Paintings by Lermontov

Lermontov sel-portrait, 1837
This self-portrait water color is one of Lermontov's best works. He depicted himself with the Caucasus Mountains in the background in the uniform of the regiment to which he had been exiled.
If Mikhail Lermontov had not become a great writer, he would have become a great artist. Few poets in world literature died as young as he. He was killed in a duel before his twenty-seventh birthday.

When Lermontov put on his officer's uniform for the first time, his grandmother commissioned an artist to paint a full-length portrait of her grandson. The canvas presents a good-looking guardsman with regular features: a longish face, a fine forehead, austere brown eyes, well-shaped nose and a foppish mustache above a full mouth. How can this canvas be explained when other portraits show Lermontov with irregular features, a narrow chin and a short, somewhat turned up nose?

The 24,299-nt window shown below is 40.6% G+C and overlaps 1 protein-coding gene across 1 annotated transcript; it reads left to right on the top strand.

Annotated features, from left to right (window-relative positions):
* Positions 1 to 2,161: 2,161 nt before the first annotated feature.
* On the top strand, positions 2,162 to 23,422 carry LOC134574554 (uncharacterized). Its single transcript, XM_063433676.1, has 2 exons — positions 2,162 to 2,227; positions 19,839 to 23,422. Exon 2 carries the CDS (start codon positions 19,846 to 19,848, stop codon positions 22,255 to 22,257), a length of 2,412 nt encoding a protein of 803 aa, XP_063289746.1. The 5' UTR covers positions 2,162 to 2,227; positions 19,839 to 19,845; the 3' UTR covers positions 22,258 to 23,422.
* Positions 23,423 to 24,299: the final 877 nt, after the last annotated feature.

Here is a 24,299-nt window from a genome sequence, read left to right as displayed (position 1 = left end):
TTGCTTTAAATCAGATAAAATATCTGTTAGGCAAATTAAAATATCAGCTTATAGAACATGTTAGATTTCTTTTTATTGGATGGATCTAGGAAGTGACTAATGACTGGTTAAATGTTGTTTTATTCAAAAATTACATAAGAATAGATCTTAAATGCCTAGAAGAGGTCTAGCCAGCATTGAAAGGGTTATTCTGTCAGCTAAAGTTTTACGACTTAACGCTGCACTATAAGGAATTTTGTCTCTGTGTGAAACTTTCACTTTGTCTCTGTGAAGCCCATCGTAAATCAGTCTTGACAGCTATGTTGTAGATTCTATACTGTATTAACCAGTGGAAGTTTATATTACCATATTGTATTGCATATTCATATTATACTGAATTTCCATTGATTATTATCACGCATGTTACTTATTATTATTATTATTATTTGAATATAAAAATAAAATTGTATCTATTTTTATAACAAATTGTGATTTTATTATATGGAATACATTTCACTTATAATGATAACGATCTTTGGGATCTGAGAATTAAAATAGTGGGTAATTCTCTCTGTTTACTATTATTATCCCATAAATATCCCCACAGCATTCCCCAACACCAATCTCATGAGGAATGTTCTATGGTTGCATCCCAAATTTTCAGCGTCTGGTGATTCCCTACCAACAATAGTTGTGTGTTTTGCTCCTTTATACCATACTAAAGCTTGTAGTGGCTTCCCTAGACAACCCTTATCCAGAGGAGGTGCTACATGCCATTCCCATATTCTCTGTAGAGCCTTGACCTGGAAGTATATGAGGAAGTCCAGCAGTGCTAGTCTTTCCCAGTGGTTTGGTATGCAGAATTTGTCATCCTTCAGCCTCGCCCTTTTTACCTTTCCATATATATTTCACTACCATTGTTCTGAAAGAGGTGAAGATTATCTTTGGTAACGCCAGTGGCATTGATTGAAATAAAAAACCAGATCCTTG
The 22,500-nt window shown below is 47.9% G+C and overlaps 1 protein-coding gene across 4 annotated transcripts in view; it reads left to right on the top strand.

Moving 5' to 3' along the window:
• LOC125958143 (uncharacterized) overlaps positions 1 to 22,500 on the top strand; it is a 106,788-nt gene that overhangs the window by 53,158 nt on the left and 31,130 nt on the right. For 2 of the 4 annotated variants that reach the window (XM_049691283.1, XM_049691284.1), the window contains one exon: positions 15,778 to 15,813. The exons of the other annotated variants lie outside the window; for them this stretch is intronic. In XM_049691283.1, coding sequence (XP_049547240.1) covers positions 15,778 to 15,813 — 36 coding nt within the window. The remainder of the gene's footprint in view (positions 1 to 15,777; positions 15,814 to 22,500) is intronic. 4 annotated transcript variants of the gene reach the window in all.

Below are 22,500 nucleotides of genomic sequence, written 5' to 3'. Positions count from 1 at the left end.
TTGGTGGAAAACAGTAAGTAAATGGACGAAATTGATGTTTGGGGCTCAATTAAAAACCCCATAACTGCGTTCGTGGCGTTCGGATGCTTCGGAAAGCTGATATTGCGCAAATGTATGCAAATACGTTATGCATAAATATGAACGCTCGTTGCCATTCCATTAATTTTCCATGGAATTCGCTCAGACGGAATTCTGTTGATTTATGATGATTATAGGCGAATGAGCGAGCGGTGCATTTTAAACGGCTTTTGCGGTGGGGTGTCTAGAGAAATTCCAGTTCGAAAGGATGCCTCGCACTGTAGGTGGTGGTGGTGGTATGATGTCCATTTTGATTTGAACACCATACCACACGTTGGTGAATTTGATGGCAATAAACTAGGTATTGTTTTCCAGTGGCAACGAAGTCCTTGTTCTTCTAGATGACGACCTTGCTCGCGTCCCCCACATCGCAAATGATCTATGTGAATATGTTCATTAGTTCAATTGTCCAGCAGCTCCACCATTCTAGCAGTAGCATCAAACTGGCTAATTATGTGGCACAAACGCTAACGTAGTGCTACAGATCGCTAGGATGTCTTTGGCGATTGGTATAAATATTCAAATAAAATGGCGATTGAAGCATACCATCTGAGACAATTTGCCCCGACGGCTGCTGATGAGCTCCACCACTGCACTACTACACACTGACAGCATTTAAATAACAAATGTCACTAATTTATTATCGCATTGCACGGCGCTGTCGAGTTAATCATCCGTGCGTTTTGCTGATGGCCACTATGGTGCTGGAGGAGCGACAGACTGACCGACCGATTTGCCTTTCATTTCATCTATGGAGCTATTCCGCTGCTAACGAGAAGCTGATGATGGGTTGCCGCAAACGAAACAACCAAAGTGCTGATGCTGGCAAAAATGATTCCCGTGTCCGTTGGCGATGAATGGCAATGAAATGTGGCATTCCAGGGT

His character, and not just his appearance, is described by his contemporaries in so many ways that it seems, at times, they are talking about different Lermontovs. To some he seemed cold, peevish and irritable; others were impressed by his gaiety and energy.

Lermontov indeed had conflicting personal qualities. He acted one way among the aristocratic society so hostile to him and another in the circle of his close friends. He was not the same person in public and in solitude, in battle and in Petersburg drawing rooms, at moments of poetic inspiration and in the din of his carousing with hussars. The facets of the poet's character were distinctly outlined. Few people have aroused as many contradictory impressions.

However, the books that contain Lermontov's true portrait, the most profound and accurate characterization of him, are the poet's works. In these he is reflected as he was in reality, as he wanted to be.

Mikhail Lermontov was born in Moscow on October 15, 1814. His mother died when he was only three, and until he turned 13 he was brought up on the rich estate of his grandmother in Tarkhany, Central Russia. In 1830 he enrolled in the Literature Department of Moscow University, but he was expelled after clashing with a reactionary professor. He then went to St. Petersburg to enter the cadet school which he gave up two years later to join the Life-Guard Hussar Regiment. These are the bare facts of his short life.